A top 25 showdown heads to Lawrence, Kansas Saturday. No. 3 Kansas hosts No. 16 West Virginia to open up Big 12 play for the 2020 season at 4 p.m. ET.
It's a matchup between the highest-ranked team in the conference, Kansas, and the Big 12 team with the best record, West Virginia. The two schools have split their annual home-and-home series in conference play in five of the last six seasons with the home team winning all of those games, except for Kansas winning in Morgantown during the 2018 season. The Mountaineers took the Jayhawks to overtime inside Allen Fieldhouse twice during that span.
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Kansas vs. West Virginia: Time, TV channel
Kansas takes on West Virginia at 4 p.m. ET on Saturday, January 4. The game will be broadcast on ESPN+.
Kansas vs. West Virginia: Preview, key stats
Kansas will open Big 12 play at home after playing its previous two games on the road at Stanford and Villanova. The game at Villanova left No. 1 Kansas with a 56-55 loss but the Jayhawks bounced back with a 72-56 road win over the Cardinal. In fact, just two of Kansas' previous eight games were at home with four of them being played on a neutral court.
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Home-court advantage means more for Kansas than it does for most teams in the country. According to kenpom.com, Kansas' statistical home-court advantage ranks sixth nationally. West Virginia is also stellar at home. The Mountaineers rank third, which speaks to why this matchup typically favors the home team.
Even last season, when Kansas' streak of winning at least a share of the Big 12 regular-season championship ended, the Jayhawks went undefeated at home.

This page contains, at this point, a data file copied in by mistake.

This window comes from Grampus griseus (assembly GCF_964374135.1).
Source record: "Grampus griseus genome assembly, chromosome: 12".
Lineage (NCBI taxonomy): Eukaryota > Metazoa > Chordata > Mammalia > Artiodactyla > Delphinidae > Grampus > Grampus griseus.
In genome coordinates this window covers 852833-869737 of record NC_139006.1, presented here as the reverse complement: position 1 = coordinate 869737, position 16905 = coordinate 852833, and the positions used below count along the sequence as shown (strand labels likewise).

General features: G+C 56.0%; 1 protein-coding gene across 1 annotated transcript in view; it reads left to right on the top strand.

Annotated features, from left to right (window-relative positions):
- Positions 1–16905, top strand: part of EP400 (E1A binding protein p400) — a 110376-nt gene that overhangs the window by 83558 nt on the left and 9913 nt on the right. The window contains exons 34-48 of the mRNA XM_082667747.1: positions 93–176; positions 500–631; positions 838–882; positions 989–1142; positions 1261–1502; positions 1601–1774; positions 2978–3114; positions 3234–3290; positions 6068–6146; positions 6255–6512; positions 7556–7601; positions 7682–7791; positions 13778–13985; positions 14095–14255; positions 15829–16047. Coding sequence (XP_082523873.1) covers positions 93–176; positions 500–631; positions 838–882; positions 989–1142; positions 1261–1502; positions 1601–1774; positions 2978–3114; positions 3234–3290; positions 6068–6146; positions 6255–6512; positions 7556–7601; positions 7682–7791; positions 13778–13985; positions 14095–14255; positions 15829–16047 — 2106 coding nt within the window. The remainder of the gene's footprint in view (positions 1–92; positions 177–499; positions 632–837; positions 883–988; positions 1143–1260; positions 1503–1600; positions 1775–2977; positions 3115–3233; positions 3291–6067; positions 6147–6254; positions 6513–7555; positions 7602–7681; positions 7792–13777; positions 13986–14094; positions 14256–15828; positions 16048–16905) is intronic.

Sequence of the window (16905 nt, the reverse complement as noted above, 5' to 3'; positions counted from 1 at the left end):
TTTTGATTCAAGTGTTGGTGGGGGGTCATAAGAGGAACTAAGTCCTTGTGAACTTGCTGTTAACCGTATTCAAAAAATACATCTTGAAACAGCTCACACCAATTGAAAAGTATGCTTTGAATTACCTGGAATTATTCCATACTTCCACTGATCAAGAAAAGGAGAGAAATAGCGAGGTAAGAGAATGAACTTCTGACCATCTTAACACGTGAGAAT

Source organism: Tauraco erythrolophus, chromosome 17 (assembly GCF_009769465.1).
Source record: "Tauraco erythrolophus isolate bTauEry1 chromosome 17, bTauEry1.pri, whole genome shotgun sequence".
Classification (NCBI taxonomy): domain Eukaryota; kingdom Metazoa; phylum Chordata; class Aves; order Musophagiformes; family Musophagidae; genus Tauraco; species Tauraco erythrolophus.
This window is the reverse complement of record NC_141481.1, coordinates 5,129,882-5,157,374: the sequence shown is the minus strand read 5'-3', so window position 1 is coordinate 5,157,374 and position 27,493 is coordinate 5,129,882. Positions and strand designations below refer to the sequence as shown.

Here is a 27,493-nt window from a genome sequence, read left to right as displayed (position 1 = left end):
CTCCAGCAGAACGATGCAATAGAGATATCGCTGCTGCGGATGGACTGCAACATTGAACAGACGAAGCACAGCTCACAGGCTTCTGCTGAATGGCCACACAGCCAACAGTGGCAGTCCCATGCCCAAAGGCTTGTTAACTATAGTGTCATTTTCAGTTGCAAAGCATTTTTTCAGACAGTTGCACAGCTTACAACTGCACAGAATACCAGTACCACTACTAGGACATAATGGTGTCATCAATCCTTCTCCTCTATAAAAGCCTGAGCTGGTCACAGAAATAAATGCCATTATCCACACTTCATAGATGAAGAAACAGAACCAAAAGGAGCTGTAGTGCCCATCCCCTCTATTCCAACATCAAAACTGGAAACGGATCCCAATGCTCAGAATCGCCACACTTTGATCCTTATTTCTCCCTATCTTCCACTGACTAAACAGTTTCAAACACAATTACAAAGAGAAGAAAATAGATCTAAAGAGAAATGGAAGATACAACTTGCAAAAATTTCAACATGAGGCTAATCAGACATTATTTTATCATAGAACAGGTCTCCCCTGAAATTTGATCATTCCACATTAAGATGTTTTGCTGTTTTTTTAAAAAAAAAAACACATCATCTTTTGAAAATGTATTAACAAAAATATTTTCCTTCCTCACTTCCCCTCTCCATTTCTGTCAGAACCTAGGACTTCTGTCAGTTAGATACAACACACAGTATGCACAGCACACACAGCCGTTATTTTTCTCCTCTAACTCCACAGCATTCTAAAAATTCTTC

West Virginia is elite at two critical components of the game – offensive rebounding and defending threes. Through January 1, the Mountaineers rank sixth nationally with a 38.0 percent offensive rebounding percentage and they're third in opposing 3-point percentage (25.4%).
That's not surprising given West Virginia's length. The Mountaineers' most common lineup over the last five games is one that features players who are 6-7, 6-7, 6-9 and 6-10. Even if they're giving up an inch or two to Kansas' Udoka Azubuike and David McCormack in the frontcourt, they'll have the size advantage on the wing.
Kansas made 9-of-22 threes (40.9%) against Stanford, so West Virginia is likely to pose a much stronger test from that standpoint.
On the other side of the ball, West Virginia is only shooting 31.9 shooting percentage from deep as a team but the Mountaineers will likely have available looks from three. Roughly half of the Jayhawks' opponents' shot attempts this season have been from behind the arc (49.2% to be exact), which is the fourth-most nationally. West Virginia will need to convert on a higher percentage of its 3-point looks than usual while living up to its reputation of aggressive defending if it wants to make things interesting against Kansas.
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Kansas does most of its damage on offense inside the arc. Just over 32 percent of the Jayhawks' shots are from three, which is more than five percent lower than the national average, and they shoot 58.5 percent from two, which is the third-best mark in the country. Like many teams this season, Kansas is prone to cold shooting nights from deep due to the extended 3-point line.
The Jayhawks have made four or fewer 3-pointers in a game five times in 12 games this season, including performances of 1-for-14, 3-for-13 and 4-for-18, as two of those five games resulted in losses. But they've also made eight or more threes in a game on six occasions, including 14 3-pointers on 46 percent 3-point shooting against Monmouth.
Kansas vs. West Virginia: Prediction
Kansas 73, West Virginia 65